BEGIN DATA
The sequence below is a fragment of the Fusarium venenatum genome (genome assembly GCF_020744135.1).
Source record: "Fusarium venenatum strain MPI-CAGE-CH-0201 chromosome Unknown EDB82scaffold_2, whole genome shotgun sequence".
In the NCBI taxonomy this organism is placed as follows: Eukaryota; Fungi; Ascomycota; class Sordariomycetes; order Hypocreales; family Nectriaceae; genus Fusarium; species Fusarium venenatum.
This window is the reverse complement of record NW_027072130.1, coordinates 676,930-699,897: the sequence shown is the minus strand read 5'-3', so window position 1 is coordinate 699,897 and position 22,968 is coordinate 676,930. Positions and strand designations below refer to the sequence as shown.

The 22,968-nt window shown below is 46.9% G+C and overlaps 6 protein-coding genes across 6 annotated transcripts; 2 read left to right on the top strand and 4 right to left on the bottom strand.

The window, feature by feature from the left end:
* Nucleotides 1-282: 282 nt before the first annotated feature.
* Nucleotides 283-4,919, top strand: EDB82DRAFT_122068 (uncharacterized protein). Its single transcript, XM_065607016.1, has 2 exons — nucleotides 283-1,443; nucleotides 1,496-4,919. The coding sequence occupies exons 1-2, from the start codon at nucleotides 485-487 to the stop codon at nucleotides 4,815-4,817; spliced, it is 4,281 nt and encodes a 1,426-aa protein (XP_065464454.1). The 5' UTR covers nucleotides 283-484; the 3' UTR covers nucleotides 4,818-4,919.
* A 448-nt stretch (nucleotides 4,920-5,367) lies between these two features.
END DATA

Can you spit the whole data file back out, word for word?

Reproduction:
The sequence below is a fragment of the Fusarium venenatum genome (genome assembly GCF_020744135.1).
Source record: "Fusarium venenatum strain MPI-CAGE-CH-0201 chromosome Unknown EDB82scaffold_2, whole genome shotgun sequence".
In the NCBI taxonomy this organism is placed as follows: Eukaryota; Fungi; Ascomycota; class Sordariomycetes; order Hypocreales; family Nectriaceae; genus Fusarium; species Fusarium venenatum.
This window is the reverse complement of record NW_027072130.1, coordinates 676,930-699,897: the sequence shown is the minus strand read 5'-3', so window position 1 is coordinate 699,897 and position 22,968 is coordinate 676,930. Positions and strand designations below refer to the sequence as shown.

The 22,968-nt window shown below is 46.9% G+C and overlaps 6 protein-coding genes across 6 annotated transcripts; 2 read left to right on the top strand and 4 right to left on the bottom strand.

The window, feature by feature from the left end:
* Nucleotides 1-282: 282 nt before the first annotated feature.
* Nucleotides 283-4,919, top strand: EDB82DRAFT_122068 (uncharacterized protein). Its single transcript, XM_065607016.1, has 2 exons — nucleotides 283-1,443; nucleotides 1,496-4,919. The coding sequence occupies exons 1-2, from the start codon at nucleotides 485-487 to the stop codon at nucleotides 4,815-4,817; spliced, it is 4,281 nt and encodes a 1,426-aa protein (XP_065464454.1). The 5' UTR covers nucleotides 283-484; the 3' UTR covers nucleotides 4,818-4,919.
* A 448-nt stretch (nucleotides 4,920-5,367) lies between these two features.